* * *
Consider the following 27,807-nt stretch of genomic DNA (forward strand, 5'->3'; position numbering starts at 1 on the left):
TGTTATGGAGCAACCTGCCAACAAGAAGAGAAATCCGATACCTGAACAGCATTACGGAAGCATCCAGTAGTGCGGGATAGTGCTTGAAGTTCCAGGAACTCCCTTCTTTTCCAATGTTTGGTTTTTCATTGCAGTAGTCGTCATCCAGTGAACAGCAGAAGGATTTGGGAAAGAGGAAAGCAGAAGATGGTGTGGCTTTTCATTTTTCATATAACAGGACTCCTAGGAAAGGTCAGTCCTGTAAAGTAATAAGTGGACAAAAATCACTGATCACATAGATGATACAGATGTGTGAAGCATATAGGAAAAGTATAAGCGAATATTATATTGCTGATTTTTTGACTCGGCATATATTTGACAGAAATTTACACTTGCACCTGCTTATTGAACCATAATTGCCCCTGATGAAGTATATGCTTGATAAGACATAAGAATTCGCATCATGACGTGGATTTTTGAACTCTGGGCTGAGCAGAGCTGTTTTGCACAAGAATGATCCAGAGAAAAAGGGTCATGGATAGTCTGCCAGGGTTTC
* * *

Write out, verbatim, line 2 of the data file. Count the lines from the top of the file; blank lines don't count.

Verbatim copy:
TGTTATGGAGCAACCTGCCAACAAGAAGAGAAATCCGATACCTGAACAGCATTACGGAAGCATCCAGTAGTGCGGGATAGTGCTTGAAGTTCCAGGAACTCCCTTCTTTTCCAATGTTTGGTTTTTCATTGCAGTAGTCGTCATCCAGTGAACAGCAGAAGGATTTGGGAAAGAGGAAAGCAGAAGATGGTGTGGCTTTTCATTTTTCATATAACAGGACTCCTAGGAAAGGTCAGTCCTGTAAAGTAATAAGTGGACAAAAATCACTGATCACATAGATGATACAGATGTGTGAAGCATATAGGAAAAGTATAAGCGAATATTATATTGCTGATTTTTTGACTCGGCATATATTTGACAGAAATTTACACTTGCACCTGCTTATTGAACCATAATTGCCCCTGATGAAGTATATGCTTGATAAGACATAAGAATTCGCATCATGACGTGGATTTTTGAACTCTGGGCTGAGCAGAGCTGTTTTGCACAAGAATGATCCAGAGAAAAAGGGTCATGGATAGTCTGCCAGGGTTTC